Recently, I was staring at a huge tree, its branches covered in white blossoms. It had been a long winter in Washington, D.C., and I caught myself deliberately slowing my steps, wanting to savor the sight of the tree as long as possible.
Didn’t, I thought, Anne of Green Gables have a tree like this?
It might seem funny that I, at 27, recall a fictional child character’s affection for a non-existent tree. But I’m not alone, as shown by the widespread internet reaction to and numerous headlines about the unexpected early death of Jonathan Crombie, who played Anne’s romantic interest Gilbert Blythe in the 1984 TV miniseries adaptation of the novel.
I, like I suspect many others, know virtually nothing about Crombie besides the fact that he played Gilbert Blythe. CBC News reported that Crombie “happily answered to the name Gil when recognized by fans on the street,” according to his sister, who also said, “’I think he was really proud of being Gilbert Blythe.’”
Why does Gilbert Blythe elicit such affection? Why were fans, three decades after a movie’s release, still obsessed with the actor who portrayed Gilbert?
It’s because Blythe was the boy who loved Anne—and the man she eventually loved back.
Anne of Green Gables starts with the protagonist as an 11-year-old girl, a crucial time in any girl’s life, a time when adulthood and puberty is beginning to be right around the corner, and yet childhood isn’t forgotten.
One of the richest experiences of childhood is its intensity. A couple of years ago, I interviewed novelist Alison Espach, author of The Adults, for Verily magazine, and she talked about how vivid experiences were for children, mentioning their “ability to be completely excited about things.”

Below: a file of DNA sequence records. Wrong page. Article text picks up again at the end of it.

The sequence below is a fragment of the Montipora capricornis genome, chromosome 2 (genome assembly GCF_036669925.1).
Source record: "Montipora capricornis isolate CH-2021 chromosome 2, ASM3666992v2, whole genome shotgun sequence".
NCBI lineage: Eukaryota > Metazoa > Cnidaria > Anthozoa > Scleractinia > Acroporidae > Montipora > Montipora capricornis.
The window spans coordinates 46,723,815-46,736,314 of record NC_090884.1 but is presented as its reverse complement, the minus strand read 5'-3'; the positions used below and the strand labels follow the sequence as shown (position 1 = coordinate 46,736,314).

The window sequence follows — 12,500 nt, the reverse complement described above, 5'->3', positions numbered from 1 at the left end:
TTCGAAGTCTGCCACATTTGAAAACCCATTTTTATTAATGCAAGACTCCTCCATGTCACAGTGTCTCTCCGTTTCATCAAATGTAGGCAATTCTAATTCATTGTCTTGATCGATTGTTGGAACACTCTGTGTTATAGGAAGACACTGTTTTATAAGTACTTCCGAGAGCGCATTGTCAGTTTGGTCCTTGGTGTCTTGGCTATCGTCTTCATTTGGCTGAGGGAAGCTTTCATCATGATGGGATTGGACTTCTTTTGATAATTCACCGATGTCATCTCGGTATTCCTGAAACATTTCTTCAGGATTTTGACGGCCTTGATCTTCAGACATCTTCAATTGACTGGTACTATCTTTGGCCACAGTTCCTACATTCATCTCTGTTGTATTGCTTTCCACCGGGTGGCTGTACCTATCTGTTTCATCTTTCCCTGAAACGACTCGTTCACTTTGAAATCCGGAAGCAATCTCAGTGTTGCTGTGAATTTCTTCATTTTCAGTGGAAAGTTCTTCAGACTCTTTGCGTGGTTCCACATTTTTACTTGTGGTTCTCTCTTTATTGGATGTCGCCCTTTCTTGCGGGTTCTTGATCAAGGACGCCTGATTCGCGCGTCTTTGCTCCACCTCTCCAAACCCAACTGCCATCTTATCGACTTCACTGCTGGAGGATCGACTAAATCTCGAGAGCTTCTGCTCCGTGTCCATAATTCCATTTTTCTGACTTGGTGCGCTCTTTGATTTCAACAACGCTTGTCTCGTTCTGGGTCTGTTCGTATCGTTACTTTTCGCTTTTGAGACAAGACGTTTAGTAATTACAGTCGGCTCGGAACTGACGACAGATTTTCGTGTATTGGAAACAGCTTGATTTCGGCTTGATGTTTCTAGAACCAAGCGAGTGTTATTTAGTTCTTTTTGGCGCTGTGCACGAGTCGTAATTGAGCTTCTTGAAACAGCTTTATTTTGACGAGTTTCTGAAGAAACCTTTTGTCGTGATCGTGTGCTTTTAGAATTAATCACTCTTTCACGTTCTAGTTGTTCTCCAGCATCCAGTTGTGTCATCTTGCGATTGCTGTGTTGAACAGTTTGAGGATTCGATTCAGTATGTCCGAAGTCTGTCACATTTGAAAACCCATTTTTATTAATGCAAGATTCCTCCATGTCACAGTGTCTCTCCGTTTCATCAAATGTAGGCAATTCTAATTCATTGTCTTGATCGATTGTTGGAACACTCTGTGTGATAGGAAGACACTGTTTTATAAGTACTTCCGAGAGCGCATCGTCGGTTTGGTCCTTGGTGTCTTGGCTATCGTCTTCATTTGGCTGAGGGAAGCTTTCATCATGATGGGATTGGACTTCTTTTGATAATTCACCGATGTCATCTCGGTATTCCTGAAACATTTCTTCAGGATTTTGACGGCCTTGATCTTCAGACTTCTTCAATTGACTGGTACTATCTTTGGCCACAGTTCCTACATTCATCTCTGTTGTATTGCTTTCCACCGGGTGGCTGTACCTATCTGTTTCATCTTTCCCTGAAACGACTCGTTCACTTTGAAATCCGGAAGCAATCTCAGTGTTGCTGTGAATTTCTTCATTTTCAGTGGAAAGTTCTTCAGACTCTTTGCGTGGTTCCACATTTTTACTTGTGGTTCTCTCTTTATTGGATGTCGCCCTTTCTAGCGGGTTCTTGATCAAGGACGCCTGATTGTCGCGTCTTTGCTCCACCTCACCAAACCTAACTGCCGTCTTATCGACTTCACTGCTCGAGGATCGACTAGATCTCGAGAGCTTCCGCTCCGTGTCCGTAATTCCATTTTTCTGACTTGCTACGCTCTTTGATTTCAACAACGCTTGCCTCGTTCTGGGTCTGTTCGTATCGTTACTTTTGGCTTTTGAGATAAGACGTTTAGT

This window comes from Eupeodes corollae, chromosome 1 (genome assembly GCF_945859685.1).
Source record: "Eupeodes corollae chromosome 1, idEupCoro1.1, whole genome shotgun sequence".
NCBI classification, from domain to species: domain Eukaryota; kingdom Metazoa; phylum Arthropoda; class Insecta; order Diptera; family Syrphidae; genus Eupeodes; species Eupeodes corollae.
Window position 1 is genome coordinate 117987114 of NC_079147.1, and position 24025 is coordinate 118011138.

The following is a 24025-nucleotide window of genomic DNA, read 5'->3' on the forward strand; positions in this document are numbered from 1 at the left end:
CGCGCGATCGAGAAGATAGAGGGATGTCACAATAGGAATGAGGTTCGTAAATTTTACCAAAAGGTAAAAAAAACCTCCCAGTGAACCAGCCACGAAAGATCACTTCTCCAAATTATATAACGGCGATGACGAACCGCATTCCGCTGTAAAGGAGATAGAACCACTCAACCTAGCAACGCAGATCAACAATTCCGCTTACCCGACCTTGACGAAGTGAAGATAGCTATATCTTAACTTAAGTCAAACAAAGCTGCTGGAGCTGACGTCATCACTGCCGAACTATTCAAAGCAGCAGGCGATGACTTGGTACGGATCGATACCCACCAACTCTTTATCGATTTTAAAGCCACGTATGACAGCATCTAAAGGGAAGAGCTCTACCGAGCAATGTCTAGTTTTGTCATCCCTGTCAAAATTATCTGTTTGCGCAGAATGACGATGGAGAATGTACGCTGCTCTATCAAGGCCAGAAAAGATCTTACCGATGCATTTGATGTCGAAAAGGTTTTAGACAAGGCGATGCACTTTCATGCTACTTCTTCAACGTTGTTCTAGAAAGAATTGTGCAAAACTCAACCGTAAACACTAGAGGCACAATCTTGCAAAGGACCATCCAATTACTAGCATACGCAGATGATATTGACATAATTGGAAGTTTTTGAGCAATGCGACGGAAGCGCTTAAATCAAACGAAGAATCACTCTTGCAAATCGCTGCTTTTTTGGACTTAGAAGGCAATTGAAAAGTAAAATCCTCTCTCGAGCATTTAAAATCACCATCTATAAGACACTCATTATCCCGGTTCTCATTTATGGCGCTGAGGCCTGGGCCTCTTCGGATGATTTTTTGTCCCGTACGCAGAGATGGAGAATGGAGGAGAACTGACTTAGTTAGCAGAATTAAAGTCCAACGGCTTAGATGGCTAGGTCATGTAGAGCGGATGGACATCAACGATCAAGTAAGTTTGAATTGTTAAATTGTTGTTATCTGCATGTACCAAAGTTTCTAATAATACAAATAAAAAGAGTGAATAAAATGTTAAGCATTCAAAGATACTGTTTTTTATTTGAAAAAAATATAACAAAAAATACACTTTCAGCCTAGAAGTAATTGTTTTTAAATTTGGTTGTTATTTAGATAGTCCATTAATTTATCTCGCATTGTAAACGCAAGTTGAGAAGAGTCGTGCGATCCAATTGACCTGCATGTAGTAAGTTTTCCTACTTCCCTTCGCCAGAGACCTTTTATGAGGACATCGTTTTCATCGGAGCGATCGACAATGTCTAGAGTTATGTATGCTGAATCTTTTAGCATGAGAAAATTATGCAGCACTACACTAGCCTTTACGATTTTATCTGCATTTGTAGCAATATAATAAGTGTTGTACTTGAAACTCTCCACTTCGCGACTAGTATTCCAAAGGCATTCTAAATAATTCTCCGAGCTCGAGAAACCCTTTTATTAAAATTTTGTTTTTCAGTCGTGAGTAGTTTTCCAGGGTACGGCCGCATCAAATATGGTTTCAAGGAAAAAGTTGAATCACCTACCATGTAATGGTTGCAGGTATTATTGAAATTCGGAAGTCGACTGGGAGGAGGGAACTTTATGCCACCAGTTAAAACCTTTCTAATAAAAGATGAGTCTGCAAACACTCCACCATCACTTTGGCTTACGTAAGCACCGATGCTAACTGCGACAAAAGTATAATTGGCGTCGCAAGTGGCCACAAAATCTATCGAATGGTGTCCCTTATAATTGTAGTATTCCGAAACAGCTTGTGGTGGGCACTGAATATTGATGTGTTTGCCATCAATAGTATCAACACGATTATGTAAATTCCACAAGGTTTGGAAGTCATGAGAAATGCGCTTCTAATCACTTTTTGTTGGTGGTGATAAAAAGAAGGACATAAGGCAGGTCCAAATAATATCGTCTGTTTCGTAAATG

No fictional character captured that childhood essence better than Anne. (And yes, she did have a white tree she called the Snow Queen.) In one scene in the book, she and her guardian Matthew Cuthbert drive through a lane bordered by apple trees covered in white blossoms.
“It was wonderful,” Anne tells Matthew. L. M. Montgomery continues: “It’s the first thing I ever saw that couldn’t be improved upon by imagination. It just satisfies me here”—she put one hand on her breast—“it made a queer funny ache and yet it was a pleasant ache.”
As she grows into a young woman of sixteen, Anne changes—but she remains passionate. Experiences remain vivid to her; life remains something she fully embraces. She doesn’t lose her childlike wonder.
And that is remarkable. Life and peers have a way of tamping down childish enthusiasm and zest. No middle- or high-schooler is under any illusion that being passionate, that caring is going to make you popular. Instead, it’s being chill, nonchalant that elicits admiration.
Yet Anne, like most young women, very much wants people in her life. She doesn’t want to make the choice between being true to her personality and between being loved.
And Gilbert Blythe ensures she doesn’t have to make that choice. He likes Anne from the first moment they meet, and as they get to know each other better (admittedly, not through any help from Anne, who refuses to forgive Gilbert for years because he called her red hair “carrots”—which she memorably responded to by breaking her slate across his skull) through years of academic rivalry and shared community, he still likes her, even as her quirks and unusual perspective are known to him.
And Anne—and we—also grow to like the boyishly handsome Gilbert, to respect his intelligence and hard work and insight. While Anne isn’t romantically involved with Gilbert at the end of Anne of Green Gables—that won’t come until the third book in her series—there’s little doubt what her future holds.
But it’s also clear Anne isn’t settling. Gilbert may not experience life as vividly as Anne, but he wouldn’t want her to change—and his own personality—smart, a little teasing, serious, and of good character—complements her own.
Gilbert allows Anne to both be herself—even though her self is undeniably unusual, with her intensity and imagination—and to find love. For women in modern culture, told by everyone from advertisers to magazines to female friends to the (wrong) men that they can’t have it all, that they must conform to certain standards or forgo being romantically loved, Anne and Gilbert’s story seems remarkable—and worth wanting.